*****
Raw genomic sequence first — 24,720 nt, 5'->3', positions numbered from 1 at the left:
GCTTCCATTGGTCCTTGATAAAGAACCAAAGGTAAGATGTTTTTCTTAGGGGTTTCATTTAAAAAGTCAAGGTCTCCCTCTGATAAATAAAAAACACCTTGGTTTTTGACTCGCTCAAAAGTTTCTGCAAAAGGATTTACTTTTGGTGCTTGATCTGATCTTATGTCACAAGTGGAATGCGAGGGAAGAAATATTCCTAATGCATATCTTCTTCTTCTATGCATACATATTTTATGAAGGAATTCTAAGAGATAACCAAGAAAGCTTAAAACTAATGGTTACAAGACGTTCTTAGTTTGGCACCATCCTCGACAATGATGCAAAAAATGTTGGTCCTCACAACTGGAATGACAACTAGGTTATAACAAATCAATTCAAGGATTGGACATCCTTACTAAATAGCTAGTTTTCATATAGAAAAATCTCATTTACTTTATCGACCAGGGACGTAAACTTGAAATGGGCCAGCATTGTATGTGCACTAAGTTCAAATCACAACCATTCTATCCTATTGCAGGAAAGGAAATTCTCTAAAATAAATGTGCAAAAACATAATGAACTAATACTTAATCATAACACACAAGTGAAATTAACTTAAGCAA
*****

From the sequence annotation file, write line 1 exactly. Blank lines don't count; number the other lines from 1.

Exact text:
Raw genomic sequence first — 24,720 nt, 5'->3', positions numbered from 1 at the left: